The dollar dropped with Treasuries early Tuesday after President Donald J. Trump criticized Federal Reserve interest-rate hikes. U.S. equity futures tracked gains in Europe and Asia, setting the scene for a potential S&P 500 record.
Contracts for the Dow and Nasdaq also rose, but all eyes will be on the S&P 500 Index as it may head toward the January all-time closing high and equals the longest bull market on record.
The greenback's fourth day of declines drove the euro above the key $1.15 level amid thin summer liquidity after Mr. Trump was said to have lamented rising borrowing costs and complained that Jerome Powell hasn't proved to be a cheap-money Fed chairman. Treasuries gave back some of Monday's gains and European bonds were mixed before a meeting of the world's central bankers later this week, with peripheral debt outperforming.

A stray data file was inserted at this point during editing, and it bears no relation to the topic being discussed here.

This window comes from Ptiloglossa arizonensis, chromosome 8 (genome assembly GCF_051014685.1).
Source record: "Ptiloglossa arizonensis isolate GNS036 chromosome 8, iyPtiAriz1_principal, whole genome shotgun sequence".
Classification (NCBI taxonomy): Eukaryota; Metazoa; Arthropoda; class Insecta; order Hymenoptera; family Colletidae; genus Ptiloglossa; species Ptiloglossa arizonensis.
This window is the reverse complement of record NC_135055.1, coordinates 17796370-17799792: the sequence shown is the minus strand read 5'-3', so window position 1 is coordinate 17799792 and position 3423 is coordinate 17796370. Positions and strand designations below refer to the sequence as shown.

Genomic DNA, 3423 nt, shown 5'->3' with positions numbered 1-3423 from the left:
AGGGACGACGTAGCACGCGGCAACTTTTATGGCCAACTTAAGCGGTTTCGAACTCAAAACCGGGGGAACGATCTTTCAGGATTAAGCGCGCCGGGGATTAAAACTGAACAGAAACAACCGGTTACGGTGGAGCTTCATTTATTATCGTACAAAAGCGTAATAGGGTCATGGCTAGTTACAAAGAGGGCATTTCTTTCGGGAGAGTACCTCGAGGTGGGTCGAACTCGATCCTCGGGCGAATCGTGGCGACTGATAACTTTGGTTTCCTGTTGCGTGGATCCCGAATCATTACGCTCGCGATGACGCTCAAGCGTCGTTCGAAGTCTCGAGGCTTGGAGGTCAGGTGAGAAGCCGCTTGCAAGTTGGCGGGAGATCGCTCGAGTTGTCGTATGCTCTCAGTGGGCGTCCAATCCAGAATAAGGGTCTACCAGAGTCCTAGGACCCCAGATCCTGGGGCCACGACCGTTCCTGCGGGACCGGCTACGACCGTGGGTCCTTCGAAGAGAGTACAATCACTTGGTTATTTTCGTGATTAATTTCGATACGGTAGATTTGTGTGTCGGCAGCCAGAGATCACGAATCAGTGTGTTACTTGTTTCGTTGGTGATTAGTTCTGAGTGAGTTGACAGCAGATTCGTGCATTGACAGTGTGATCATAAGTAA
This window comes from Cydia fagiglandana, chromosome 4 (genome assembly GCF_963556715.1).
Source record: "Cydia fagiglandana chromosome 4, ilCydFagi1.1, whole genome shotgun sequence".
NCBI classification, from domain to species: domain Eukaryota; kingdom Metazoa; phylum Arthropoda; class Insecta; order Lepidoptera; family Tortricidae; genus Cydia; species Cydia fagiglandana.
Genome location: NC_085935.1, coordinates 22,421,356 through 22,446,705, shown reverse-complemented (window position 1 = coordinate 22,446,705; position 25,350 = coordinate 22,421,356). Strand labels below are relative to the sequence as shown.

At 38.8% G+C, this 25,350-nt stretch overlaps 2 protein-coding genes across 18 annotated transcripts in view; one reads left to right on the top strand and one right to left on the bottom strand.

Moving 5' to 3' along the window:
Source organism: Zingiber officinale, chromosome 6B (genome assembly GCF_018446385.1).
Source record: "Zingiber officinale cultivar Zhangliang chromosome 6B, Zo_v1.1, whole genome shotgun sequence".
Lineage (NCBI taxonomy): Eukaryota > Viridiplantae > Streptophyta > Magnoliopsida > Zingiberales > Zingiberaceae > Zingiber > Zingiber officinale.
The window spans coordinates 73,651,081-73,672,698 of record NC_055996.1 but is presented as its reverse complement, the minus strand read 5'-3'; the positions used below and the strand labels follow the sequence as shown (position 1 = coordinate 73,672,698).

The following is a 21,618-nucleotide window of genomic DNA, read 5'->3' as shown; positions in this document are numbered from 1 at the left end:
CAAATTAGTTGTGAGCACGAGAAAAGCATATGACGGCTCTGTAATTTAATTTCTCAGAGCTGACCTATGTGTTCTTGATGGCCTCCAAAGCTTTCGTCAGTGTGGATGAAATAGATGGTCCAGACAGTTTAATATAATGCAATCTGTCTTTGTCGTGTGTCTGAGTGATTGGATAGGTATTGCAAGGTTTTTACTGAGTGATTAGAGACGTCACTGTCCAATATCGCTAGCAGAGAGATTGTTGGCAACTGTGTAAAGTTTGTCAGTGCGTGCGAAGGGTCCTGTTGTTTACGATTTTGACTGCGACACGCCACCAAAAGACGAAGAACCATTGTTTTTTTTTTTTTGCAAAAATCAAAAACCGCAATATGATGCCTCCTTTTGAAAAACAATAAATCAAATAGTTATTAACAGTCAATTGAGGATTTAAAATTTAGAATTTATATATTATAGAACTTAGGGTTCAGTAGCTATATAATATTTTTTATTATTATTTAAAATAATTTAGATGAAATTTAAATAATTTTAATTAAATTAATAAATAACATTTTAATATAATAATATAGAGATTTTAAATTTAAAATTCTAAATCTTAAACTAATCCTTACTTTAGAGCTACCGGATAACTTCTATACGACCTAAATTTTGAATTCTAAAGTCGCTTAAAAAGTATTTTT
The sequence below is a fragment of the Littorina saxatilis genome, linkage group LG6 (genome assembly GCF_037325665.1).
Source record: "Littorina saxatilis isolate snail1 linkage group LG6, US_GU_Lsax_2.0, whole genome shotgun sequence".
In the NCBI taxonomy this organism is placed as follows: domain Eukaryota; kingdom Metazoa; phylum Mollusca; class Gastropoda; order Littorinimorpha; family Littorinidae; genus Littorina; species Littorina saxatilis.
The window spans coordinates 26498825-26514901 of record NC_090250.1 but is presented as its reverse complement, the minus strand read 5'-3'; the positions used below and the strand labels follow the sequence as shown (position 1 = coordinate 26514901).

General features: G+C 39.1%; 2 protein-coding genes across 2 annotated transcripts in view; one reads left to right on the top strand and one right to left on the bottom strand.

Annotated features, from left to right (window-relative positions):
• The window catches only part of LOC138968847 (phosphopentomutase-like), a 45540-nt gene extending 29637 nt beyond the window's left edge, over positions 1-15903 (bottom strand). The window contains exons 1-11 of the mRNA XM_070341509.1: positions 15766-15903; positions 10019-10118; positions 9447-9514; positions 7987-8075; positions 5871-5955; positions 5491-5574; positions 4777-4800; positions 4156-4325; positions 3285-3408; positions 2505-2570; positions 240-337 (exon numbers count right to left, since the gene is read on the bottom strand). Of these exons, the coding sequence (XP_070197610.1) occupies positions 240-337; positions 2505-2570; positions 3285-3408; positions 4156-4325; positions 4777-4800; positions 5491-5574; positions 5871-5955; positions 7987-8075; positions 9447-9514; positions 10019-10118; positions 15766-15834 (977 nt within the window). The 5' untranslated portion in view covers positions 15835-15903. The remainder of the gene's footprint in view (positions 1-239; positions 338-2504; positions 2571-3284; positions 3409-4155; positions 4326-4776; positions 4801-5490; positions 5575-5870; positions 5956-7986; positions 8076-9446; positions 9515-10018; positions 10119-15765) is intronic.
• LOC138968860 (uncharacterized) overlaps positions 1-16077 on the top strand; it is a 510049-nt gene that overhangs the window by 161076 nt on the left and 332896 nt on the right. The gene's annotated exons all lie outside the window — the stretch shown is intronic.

Mr. Trump's comments on the Fed follow a series of U.S. rate hikes that have fueled global volatility, especially in emerging markets, at a time when investors are coming to grips with the burgeoning trade dispute.
Investors will be closely watching the Jackson Hole symposium in the coming days for clues on monetary policy, and for any response from Fed Chairman Powell to the American president's comments.
"As of today, the Fed's independence is guaranteed, but Trump has the ability to make his own appointments to the Fed board," said Bob Parker, a member of the Investment Committee of Quilvest Wealth Management and a former Credit Suisse senior adviser. "If Fed independence does get threatened, you're going to see a bond market reaction."